The Department of Biomedicine

BBB seminar: Sharon A. Tooze

Molecular mechanisms of mammalian autophagy

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Sharon A. Tooze
Secretory Pathways Laboratory, London Research Institute, Cancer Research UK

Autophagy is a highly conserved, lysosome-mediated degradation pathway, which plays an important role in cells by reducing the accumulation of damaged proteins and organelles, and contributes to the prevention of human diseases caused by these damaged cellular components. Autophagy also plays a key role in cell survival through nutrient sensing, in particular amino acid sensing. Starvation-induced autophagy, negatively regulated by mTORC1, requires the ULK protein kinase complex membranes (ULK1/2, its complex members FIP200 and Atg13), which assemble together with other Atg (autophagy) proteins (and complexes) to mediate the formation of the double membrane autophagosomes. The autophagosome initially forms as a cup shaped double membrane which sequesters cytosolic material during its closure to form a vesicle. Two ubiquitin-like Atg protein cascades play important roles in autophagosome formation and closure: the Atg12-5-16 complex acts as an E3 ligase to mediate lipidation of the LC3 family members on autophagosomal membranes, while lipidated LC3 on the membrane mediates the final closure step. Autophagosome formation under starvation conditions requires ER-associated membranes and contributions from other organelles, including the Golgi complex and endosomes. Class III Phosphatidylinositol (PI) 3-kinase complex composed of Beclin1, Atg14, Vps34 and p150 is also required for induction of the early precursors, producing an autophagy-specific pool of PI3 phosphate (PI3P). We are interested in how the autophagosome forms, and study a set of these Atg proteins and regulators required for formation. In particular, we are studying the PI3P effector WIPI2, and the transmembrane protein Atg9 which act at an early stage of the pathway. Our current model for Atg9 function and our data on the role of WIPI2 and the pathways leading to the regulation and formation of autophagy will be presented.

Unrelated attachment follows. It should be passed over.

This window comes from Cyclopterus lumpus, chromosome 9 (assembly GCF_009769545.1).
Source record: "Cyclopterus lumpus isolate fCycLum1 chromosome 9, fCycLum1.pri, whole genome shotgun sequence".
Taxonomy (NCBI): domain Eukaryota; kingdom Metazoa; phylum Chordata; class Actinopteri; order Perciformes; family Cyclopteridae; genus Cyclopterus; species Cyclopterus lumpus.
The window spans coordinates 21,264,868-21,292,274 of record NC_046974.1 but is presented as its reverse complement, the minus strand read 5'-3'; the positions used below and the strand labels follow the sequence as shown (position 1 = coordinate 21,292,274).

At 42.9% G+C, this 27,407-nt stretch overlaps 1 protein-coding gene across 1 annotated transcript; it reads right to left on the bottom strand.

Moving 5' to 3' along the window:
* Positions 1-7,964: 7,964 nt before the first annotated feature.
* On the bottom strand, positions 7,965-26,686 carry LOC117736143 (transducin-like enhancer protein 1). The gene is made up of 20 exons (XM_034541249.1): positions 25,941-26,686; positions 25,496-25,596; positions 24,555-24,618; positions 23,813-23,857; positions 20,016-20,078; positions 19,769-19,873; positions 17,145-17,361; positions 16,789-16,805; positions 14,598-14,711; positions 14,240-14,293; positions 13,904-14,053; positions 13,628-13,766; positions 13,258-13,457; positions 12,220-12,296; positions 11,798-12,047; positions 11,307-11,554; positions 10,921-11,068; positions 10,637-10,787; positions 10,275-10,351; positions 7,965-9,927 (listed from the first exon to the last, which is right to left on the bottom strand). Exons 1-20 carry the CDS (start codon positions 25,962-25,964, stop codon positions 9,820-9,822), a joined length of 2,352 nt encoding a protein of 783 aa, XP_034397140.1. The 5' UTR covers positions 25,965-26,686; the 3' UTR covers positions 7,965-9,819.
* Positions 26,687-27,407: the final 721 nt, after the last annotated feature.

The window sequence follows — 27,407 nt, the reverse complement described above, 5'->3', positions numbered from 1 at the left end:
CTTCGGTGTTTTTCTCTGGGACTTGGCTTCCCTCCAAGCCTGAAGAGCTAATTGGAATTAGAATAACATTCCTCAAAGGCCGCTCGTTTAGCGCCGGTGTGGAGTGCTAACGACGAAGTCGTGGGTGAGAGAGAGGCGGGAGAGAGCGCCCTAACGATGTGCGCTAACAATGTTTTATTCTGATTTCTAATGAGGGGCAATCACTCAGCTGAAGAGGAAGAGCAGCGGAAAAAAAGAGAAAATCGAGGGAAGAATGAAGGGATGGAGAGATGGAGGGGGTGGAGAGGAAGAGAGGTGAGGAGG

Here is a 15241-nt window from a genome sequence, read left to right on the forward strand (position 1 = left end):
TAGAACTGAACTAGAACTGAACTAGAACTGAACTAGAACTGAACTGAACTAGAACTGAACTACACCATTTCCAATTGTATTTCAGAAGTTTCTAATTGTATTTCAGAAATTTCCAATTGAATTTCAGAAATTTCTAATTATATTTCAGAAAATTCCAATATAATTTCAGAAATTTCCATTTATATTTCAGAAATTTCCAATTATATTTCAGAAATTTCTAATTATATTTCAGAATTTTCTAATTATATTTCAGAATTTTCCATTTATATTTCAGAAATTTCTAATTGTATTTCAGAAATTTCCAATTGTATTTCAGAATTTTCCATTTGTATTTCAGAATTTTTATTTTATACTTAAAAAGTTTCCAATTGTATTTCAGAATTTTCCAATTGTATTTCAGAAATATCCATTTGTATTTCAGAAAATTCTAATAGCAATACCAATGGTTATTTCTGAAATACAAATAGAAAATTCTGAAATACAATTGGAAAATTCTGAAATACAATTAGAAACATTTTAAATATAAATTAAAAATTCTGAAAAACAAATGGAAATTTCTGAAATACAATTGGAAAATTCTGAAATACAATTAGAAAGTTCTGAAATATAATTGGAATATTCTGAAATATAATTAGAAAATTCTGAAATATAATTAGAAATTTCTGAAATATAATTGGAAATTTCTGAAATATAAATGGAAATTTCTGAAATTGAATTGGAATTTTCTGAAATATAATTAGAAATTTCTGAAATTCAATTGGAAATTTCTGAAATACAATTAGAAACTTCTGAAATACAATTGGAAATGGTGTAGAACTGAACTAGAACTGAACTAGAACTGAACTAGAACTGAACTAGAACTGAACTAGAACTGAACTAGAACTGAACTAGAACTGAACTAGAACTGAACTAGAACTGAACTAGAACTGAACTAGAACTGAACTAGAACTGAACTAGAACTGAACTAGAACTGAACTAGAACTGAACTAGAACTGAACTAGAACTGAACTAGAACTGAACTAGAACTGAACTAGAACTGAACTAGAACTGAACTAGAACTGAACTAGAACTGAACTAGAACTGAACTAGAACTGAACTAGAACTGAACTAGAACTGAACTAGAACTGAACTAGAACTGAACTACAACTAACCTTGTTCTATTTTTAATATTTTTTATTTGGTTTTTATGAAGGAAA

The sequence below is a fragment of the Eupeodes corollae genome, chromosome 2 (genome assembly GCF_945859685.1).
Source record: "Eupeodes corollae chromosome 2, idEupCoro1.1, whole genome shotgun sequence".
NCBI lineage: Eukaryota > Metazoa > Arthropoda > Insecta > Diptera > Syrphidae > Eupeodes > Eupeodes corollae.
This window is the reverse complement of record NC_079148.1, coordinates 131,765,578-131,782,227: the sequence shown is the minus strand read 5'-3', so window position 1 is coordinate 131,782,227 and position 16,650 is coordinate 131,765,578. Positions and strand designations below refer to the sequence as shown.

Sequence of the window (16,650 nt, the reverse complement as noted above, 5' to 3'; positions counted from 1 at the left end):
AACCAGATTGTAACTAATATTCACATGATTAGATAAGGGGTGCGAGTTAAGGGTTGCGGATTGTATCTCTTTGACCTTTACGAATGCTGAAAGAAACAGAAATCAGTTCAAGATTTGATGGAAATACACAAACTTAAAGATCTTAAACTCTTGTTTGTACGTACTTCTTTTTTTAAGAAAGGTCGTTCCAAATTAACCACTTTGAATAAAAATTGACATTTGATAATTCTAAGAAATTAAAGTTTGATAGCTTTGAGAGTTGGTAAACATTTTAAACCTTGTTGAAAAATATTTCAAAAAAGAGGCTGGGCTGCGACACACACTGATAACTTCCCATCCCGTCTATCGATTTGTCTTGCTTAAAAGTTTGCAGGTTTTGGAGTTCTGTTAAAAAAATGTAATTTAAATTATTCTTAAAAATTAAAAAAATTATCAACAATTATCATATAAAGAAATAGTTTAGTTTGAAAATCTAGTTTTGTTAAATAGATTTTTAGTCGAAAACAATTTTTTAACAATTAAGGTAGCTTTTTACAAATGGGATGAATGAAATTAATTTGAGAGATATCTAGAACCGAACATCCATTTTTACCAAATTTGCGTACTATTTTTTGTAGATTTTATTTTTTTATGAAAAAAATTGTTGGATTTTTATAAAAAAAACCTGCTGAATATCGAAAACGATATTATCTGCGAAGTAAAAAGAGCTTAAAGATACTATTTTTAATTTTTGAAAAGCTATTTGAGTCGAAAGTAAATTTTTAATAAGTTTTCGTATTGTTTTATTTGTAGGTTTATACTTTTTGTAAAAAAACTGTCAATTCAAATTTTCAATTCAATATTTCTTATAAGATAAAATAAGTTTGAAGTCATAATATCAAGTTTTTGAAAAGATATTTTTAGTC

Chairperson: Jaakko Saraste, Department of Biomedicine